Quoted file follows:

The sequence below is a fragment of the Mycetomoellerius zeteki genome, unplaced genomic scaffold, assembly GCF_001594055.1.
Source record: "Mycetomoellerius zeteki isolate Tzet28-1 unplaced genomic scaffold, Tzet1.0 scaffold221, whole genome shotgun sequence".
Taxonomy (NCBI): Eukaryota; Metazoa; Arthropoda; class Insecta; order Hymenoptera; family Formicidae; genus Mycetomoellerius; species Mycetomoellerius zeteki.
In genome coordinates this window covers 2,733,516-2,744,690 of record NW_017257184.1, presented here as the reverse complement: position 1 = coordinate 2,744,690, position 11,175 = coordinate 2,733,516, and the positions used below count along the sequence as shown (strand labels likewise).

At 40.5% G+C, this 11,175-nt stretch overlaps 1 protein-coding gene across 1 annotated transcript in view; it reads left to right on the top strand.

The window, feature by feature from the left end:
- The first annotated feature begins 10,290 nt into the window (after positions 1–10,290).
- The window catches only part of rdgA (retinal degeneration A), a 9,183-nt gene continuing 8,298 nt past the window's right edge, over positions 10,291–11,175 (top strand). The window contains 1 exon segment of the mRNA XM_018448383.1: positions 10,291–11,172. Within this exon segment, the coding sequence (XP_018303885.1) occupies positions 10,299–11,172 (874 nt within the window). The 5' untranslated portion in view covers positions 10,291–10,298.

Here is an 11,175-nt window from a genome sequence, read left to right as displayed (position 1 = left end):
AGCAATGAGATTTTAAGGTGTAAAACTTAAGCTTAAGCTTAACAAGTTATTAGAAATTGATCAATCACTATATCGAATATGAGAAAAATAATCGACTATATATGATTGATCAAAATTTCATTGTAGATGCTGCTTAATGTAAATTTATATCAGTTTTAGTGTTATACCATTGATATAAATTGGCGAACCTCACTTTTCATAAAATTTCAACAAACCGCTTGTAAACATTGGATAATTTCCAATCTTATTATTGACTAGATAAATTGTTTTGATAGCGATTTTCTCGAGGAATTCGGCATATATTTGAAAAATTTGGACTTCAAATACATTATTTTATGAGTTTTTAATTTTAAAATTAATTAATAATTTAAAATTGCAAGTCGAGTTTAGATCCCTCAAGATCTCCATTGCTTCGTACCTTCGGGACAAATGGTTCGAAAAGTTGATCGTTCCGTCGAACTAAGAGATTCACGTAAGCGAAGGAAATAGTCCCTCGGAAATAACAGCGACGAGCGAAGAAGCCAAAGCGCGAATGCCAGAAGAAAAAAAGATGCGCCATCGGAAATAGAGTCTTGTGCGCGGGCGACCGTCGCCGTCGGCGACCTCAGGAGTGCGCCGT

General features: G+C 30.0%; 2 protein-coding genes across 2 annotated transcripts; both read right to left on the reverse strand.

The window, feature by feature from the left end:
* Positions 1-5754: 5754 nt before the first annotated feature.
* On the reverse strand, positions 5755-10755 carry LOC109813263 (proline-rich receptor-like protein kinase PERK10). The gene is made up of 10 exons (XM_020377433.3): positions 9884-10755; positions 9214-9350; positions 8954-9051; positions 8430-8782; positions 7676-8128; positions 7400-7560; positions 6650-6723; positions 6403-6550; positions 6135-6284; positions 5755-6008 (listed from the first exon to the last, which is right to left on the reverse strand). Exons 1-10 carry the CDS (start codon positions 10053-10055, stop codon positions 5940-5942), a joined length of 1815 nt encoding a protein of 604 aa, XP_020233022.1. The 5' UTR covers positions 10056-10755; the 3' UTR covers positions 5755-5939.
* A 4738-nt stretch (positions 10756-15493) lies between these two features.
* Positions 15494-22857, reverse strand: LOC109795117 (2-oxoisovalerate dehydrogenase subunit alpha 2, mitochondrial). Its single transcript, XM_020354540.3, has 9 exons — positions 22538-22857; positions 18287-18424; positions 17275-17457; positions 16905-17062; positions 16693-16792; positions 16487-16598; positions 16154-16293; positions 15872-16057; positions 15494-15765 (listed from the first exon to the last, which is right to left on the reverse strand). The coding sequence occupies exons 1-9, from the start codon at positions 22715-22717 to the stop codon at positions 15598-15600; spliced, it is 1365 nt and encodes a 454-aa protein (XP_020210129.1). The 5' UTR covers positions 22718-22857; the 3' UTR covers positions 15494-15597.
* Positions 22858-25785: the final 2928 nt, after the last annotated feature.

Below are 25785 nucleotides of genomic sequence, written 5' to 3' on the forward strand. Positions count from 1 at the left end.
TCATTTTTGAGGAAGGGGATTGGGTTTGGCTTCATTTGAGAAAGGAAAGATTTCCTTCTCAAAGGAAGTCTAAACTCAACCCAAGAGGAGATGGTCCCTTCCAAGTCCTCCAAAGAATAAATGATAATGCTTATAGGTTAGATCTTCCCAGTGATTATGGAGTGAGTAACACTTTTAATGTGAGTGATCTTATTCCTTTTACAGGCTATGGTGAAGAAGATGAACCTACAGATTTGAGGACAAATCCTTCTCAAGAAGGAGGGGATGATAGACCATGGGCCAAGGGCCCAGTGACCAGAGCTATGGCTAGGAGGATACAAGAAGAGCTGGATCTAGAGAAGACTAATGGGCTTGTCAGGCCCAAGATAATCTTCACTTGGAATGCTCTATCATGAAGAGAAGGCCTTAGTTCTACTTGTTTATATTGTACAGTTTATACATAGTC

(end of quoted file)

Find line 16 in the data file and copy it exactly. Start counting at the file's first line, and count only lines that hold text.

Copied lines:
* Positions 15494-22857, reverse strand: LOC109795117 (2-oxoisovalerate dehydrogenase subunit alpha 2, mitochondrial). Its single transcript, XM_020354540.3, has 9 exons — positions 22538-22857; positions 18287-18424; positions 17275-17457; positions 16905-17062; positions 16693-16792; positions 16487-16598; positions 16154-16293; positions 15872-16057; positions 15494-15765 (listed from the first exon to the last, which is right to left on the reverse strand). The coding sequence occupies exons 1-9, from the start codon at positions 22715-22717 to the stop codon at positions 15598-15600; spliced, it is 1365 nt and encodes a 454-aa protein (XP_020210129.1). The 5' UTR covers positions 22718-22857; the 3' UTR covers positions 15494-15597.